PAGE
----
How Partnering Can Get Kids Back in School
A partnership between the government education department and a non-government organization in the Philippines gives a blueprint for improving access to basic education.
With low academic attainment, stubbornly high dropout rates and increasingly higher levels of joblessness and poverty to account for, the Philippine government was unable to meet its Millennium Development Goal target of universal access to basic education by 2015. In order to finance and improve the quality and delivery of education, many countries have responded to similar educational roadblocks by making greater use of public-private partnerships.
In 2015, ADB embarked on a technical assistance project funded by the Republic of Korea e-Asia and Knowledge Partnership Fund. Implemented by the non-government organization Teach for the Philippines, in coordination with the Department of Education, the objective of the project is to help improve the challenges of basic education by developing an innovative strategy for improving education quality.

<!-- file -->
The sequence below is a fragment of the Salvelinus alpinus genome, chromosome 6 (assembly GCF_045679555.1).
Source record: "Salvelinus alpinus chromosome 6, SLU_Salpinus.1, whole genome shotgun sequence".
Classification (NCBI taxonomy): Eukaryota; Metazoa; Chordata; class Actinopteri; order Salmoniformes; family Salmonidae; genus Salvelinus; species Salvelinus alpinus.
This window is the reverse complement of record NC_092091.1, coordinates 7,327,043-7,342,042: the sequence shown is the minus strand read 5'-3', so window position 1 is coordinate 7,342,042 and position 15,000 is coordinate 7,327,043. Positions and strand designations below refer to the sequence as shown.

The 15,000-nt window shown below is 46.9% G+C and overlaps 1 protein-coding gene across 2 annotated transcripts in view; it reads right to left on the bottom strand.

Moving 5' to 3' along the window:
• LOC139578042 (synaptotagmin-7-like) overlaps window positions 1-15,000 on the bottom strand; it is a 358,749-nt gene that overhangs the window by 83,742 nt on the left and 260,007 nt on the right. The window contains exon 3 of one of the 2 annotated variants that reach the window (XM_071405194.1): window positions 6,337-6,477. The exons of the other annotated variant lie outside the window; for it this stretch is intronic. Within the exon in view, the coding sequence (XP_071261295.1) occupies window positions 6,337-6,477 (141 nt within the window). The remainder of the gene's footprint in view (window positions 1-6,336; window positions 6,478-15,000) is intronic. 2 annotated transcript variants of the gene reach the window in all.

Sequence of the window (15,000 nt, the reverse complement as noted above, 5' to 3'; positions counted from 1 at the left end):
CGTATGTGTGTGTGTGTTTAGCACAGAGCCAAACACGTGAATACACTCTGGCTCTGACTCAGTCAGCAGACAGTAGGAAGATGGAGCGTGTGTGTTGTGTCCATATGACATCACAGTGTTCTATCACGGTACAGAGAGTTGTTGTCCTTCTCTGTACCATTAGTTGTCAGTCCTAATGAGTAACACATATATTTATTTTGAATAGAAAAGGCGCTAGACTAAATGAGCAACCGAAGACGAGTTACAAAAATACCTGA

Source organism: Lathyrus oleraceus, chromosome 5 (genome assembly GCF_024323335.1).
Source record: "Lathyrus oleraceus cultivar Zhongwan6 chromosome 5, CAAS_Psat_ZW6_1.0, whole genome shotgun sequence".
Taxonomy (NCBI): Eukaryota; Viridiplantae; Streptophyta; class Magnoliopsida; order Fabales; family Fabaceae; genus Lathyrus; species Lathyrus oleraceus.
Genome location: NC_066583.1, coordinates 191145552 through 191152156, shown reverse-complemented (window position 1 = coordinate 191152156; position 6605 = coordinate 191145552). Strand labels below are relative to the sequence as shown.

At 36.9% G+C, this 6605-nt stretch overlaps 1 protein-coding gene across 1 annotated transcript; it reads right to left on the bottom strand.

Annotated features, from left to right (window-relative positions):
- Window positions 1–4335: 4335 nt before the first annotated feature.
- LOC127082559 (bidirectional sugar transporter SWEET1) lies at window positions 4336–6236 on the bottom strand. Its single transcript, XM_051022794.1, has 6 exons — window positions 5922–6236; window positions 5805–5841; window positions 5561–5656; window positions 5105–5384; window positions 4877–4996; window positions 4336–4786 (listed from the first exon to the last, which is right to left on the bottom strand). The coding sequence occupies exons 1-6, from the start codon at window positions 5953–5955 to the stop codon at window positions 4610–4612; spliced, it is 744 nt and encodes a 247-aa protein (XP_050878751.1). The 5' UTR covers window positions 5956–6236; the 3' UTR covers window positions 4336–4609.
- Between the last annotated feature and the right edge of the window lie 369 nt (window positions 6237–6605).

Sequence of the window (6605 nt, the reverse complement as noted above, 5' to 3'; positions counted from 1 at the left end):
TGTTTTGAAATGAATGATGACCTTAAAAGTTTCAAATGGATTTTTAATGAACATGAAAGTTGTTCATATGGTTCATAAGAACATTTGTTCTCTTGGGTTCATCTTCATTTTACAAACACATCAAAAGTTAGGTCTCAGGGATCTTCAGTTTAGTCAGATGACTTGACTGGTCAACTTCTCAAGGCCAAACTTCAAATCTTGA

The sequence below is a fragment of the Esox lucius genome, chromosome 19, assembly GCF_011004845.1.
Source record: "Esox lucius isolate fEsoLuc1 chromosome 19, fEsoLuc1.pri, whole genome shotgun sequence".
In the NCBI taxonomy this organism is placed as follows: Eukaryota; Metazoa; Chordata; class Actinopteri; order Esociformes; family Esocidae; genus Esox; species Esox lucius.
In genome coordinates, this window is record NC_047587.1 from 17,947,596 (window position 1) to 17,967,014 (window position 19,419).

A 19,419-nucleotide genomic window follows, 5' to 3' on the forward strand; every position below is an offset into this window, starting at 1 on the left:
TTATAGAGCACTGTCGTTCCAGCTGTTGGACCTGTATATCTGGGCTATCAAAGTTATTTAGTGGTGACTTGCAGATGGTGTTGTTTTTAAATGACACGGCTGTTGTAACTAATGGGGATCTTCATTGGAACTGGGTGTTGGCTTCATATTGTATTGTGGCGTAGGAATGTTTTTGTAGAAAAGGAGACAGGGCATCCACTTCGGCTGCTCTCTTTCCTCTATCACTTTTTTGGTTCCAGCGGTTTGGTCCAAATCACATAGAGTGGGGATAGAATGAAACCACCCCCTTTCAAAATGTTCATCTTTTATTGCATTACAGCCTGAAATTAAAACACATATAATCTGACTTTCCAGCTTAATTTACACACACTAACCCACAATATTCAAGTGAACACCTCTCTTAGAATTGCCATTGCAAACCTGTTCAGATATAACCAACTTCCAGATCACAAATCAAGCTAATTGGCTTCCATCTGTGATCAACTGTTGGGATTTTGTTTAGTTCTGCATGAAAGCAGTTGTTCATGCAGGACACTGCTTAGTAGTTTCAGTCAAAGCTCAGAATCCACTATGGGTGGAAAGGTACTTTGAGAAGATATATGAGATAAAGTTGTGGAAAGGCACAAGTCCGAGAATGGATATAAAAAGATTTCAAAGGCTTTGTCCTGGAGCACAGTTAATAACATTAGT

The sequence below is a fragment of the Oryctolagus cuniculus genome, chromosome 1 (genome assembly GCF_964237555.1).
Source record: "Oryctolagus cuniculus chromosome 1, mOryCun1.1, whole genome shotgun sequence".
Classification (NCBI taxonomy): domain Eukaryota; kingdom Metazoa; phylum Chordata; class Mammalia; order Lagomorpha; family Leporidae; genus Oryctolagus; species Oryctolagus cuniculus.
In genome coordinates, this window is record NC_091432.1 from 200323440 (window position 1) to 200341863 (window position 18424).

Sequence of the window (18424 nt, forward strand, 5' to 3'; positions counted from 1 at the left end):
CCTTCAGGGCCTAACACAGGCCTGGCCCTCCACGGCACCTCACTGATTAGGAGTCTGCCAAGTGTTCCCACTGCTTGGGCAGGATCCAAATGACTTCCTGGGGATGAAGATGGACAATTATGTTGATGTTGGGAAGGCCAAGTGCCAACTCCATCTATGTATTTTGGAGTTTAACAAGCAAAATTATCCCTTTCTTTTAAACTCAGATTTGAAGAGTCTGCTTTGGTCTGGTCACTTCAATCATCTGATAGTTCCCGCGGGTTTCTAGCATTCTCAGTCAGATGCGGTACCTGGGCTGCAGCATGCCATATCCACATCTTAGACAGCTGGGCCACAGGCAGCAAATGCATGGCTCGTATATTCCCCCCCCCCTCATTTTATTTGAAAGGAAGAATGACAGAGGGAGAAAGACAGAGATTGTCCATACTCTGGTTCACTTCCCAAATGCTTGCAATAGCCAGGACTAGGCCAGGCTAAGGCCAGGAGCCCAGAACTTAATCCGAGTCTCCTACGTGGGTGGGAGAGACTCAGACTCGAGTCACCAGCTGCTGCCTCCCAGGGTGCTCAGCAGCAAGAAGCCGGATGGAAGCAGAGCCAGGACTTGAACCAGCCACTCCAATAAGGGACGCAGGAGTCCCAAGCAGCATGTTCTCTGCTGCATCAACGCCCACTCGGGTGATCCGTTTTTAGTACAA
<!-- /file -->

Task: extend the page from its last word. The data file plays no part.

Teach for the Philippines identifies, selects, and trains promising recent graduates and young professionals and commits them to teach for two years in high-need and under-resourced public school classrooms. The program exposes these carefully selected, highly skilled teacher candidates to the latest developments in educational pedagogy and practice, and includes maximizing technology and the use of internet as a resource in the classroom.
- 1 August 2014: Project start
- 1 December 2016: Project end
- US$ 500,000: Total cost of technical assistance
- Republic of Korea e-Asia and Knowledge Partnership Fund
- Teach for the Philippines
Last updated: May 2017
The views expressed in these articles are those of the authors and do not necessarily reflect the views of the Asian Development Bank, its management, its Board of Directors, or its members.